At the same time I was also taking stock of what I was doing. I had been studying physics based natural sciences and maths for seven years then. What was I likely to get out of that when I wasn’t even having much fun with it. All I was studying was the laws of nature to go into a job that didn’t really have a practical application for work. Most scientific researchers go into work in office based jobs without using their hands for a skilled labour that their brains could be put to good use. I found that to be boring and hated the idea of being stuck there. I remembered a story about a researcher from America who graduated from Chicago with a Ph.D in political science who quickly gave up a job in a Washington think tank because he hated it. His name is Matt Crawford and he believes that office based knowledge workers are depriving the country of useful skills for development where working with your hands is more interesting than using your brain in an office job. This led me to consider a change of subject for my degree where I could use my old fashioned hobbyist skills building things to use in my higher education. Instead of natural sciences, switch to engineering with mechanics or electronics.

That’s exactly what I did, so I decided on my backup plan. Switch to electronic engineering and this time try a foundation year so that I can practice the way of learning and managing an academic career. But UEA was not the place to go, it was a life sciences university, not a technical university. So I dropped out and decided to reapply to a foundation degree at the University of Essex in Colchester. I settled in okay this time with a proper plan and I meant to study the only electronic engineering course they had on the programme which was available at the time. Learning about programming computers and using the language, designing circuits and building and testing them. I did quite well but the facilities were a bit limiting for me. I didn’t have much reading material and the content of the programming module wasn’t really interesting. I didn’t even have much to do with electronic engineering involving machines and hands on components. I was expecting Essex to be the place for me, a university where rebels build their future. I liked the university’s reputation for the liberal minded rebellious spirit and I even participated actively in the societies. I made plenty of friends in the extracurricular activities but not in my classes. I had even started to use my free time to develop myself there by investing in starting an archery equipment business and advancing archery by combining my political activities with my passion for enterprise. I got more from developing myself in my spare time than I did in schooling.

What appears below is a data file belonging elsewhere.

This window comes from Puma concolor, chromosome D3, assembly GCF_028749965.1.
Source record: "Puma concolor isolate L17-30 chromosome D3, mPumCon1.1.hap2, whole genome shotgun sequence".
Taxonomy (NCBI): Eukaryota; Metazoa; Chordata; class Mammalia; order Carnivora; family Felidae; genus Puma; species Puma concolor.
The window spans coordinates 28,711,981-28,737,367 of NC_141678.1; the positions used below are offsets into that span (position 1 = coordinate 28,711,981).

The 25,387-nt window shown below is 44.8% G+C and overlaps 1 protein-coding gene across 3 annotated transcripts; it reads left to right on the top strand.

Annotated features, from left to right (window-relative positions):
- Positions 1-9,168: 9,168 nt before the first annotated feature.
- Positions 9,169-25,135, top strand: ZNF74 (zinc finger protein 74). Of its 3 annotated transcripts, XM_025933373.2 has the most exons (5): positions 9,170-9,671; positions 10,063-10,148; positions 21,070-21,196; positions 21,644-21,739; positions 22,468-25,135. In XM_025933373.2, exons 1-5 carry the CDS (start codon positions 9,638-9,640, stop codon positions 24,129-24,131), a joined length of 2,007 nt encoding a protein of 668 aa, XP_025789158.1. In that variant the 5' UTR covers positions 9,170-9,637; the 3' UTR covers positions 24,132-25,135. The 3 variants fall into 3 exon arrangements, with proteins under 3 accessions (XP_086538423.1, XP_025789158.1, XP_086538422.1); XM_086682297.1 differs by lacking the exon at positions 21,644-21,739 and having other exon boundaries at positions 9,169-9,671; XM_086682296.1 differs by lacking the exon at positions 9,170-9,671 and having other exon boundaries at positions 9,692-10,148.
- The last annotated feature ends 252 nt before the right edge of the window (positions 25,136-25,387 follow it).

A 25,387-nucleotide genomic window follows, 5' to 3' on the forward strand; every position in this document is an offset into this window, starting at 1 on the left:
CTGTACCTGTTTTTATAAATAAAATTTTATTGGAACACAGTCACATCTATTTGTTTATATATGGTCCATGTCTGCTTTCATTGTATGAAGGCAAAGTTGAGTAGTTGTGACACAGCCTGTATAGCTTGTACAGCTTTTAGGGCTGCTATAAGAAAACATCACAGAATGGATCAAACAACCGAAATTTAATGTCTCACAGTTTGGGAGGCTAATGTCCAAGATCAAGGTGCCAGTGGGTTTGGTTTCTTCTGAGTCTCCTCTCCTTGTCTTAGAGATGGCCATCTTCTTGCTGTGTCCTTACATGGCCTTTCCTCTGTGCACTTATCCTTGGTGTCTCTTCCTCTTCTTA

This led me to think about where do I really stand with my university life at all. I have now used it’s resources to make something of myself, a spark of imagination that came from the campus but not the classes. At the moment I am now in the process of building my company and it is going well. I have just secured an interview to obtain a loan and I now have the freedom to develop myself. What I haven’t acheived however is good grades. I have now got two resits of exams and a resubmission of coursework. At first I was going to make a transfer from my current course ‘computers with electronics’ to ‘electronic engineering’, but now I have decided that neither course is right for me because the course focuses on design of circuitry rather than components and assembly.

Now I am starting to think that not only is Essex the wrong place to study electronic engineering for what I need it for but if I really need an academic career. What would I do with a degree and do I still want to become a scientist of some kind? With the money I have spent from loans and grants at the Open University and at Essex is it really worth it? Well I have got debts to pay off in the future and I have my other ambitions in life to pursue. As always I keep myself busy with objectives that can bring merits to my talents. On my hard drive for example is another book that I am trying to create to celebrate the life and achievements of famous scientists that no one knows about in a way that I do. A university life will put me amongst them but I don’t need to be at Essex to prove that, what I need is the right learning environment and society to enable me to make something of myself.

I am starting to think of myself in the same way as those successful entrepeneurs who I have idolised like Bill Gates, Steve Jobs, Mark Zuckerburg, Clive Sinclair, Alan Sugar. They didn’t have much formal schooling and didn’t really pay attention to their schooling because of their good work ethic and ability to make their ideas work to change the world for the better. Should I go the same way as they did and abandon my education? Am I even wanting to become an engineer working in a cool science job? Should I try again at another university to get job security and do my archery business on the side along with my campaigns?